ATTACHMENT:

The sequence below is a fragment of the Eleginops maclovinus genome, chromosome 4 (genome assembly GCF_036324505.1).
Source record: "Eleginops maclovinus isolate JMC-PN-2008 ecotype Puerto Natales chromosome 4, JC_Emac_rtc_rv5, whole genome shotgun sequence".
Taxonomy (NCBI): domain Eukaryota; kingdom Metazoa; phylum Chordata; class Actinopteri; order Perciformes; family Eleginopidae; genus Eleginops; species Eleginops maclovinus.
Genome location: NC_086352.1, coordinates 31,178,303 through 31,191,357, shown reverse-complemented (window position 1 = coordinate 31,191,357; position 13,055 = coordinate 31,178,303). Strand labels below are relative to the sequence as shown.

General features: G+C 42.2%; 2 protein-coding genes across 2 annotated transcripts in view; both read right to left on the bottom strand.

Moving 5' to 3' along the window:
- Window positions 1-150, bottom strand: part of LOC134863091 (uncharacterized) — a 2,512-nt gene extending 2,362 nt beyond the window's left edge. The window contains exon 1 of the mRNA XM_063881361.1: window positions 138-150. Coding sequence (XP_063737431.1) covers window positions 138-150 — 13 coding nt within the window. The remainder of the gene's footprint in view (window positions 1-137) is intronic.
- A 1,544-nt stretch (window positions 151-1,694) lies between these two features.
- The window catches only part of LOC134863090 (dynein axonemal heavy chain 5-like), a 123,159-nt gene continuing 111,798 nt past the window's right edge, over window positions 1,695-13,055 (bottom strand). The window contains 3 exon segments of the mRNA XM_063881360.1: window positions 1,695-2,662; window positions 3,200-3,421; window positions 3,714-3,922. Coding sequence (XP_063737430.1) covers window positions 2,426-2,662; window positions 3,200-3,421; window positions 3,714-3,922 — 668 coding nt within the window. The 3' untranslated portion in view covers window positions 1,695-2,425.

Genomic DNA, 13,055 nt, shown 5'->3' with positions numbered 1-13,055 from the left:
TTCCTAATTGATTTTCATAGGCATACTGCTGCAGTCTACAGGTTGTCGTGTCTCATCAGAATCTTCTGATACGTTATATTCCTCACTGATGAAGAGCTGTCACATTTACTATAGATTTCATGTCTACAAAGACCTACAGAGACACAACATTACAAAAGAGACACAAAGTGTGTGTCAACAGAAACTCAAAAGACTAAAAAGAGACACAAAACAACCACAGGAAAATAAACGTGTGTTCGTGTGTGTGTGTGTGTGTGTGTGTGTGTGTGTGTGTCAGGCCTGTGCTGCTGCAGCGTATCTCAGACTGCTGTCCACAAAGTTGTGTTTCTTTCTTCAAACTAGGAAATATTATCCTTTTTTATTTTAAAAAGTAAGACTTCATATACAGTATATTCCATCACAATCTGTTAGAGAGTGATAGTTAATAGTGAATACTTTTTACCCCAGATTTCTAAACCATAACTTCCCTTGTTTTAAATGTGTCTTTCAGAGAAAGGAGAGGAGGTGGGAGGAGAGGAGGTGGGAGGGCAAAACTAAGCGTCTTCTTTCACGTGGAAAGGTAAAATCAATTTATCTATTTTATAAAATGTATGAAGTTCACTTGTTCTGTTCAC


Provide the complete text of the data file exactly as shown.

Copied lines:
The sequence below is a fragment of the Eleginops maclovinus genome, chromosome 4 (genome assembly GCF_036324505.1).
Source record: "Eleginops maclovinus isolate JMC-PN-2008 ecotype Puerto Natales chromosome 4, JC_Emac_rtc_rv5, whole genome shotgun sequence".
Taxonomy (NCBI): domain Eukaryota; kingdom Metazoa; phylum Chordata; class Actinopteri; order Perciformes; family Eleginopidae; genus Eleginops; species Eleginops maclovinus.
Genome location: NC_086352.1, coordinates 31,178,303 through 31,191,357, shown reverse-complemented (window position 1 = coordinate 31,191,357; position 13,055 = coordinate 31,178,303). Strand labels below are relative to the sequence as shown.

General features: G+C 42.2%; 2 protein-coding genes across 2 annotated transcripts in view; both read right to left on the bottom strand.

Moving 5' to 3' along the window:
- Window positions 1-150, bottom strand: part of LOC134863091 (uncharacterized) — a 2,512-nt gene extending 2,362 nt beyond the window's left edge. The window contains exon 1 of the mRNA XM_063881361.1: window positions 138-150. Coding sequence (XP_063737431.1) covers window positions 138-150 — 13 coding nt within the window. The remainder of the gene's footprint in view (window positions 1-137) is intronic.
- A 1,544-nt stretch (window positions 151-1,694) lies between these two features.
- The window catches only part of LOC134863090 (dynein axonemal heavy chain 5-like), a 123,159-nt gene continuing 111,798 nt past the window's right edge, over window positions 1,695-13,055 (bottom strand). The window contains 3 exon segments of the mRNA XM_063881360.1: window positions 1,695-2,662; window positions 3,200-3,421; window positions 3,714-3,922. Coding sequence (XP_063737430.1) covers window positions 2,426-2,662; window positions 3,200-3,421; window positions 3,714-3,922 — 668 coding nt within the window. The 3' untranslated portion in view covers window positions 1,695-2,425.

Genomic DNA, 13,055 nt, shown 5'->3' with positions numbered 1-13,055 from the left:
TTCCTAATTGATTTTCATAGGCATACTGCTGCAGTCTACAGGTTGTCGTGTCTCATCAGAATCTTCTGATACGTTATATTCCTCACTGATGAAGAGCTGTCACATTTACTATAGATTTCATGTCTACAAAGACCTACAGAGACACAACATTACAAAAGAGACACAAAGTGTGTGTCAACAGAAACTCAAAAGACTAAAAAGAGACACAAAACAACCACAGGAAAATAAACGTGTGTTCGTGTGTGTGTGTGTGTGTGTGTGTGTGTGTGTGTGTCAGGCCTGTGCTGCTGCAGCGTATCTCAGACTGCTGTCCACAAAGTTGTGTTTCTTTCTTCAAACTAGGAAATATTATCCTTTTTTATTTTAAAAAGTAAGACTTCATATACAGTATATTCCATCACAATCTGTTAGAGAGTGATAGTTAATAGTGAATACTTTTTACCCCAGATTTCTAAACCATAACTTCCCTTGTTTTAAATGTGTCTTTCAGAGAAAGGAGAGGAGGTGGGAGGAGAGGAGGTGGGAGGGCAAAACTAAGCGTCTTCTTTCACGTGGAAAGGTAAAATCAATTTATCTATTTTATAAAATGTATGAAGTTCACTTGTTCTGTTCAC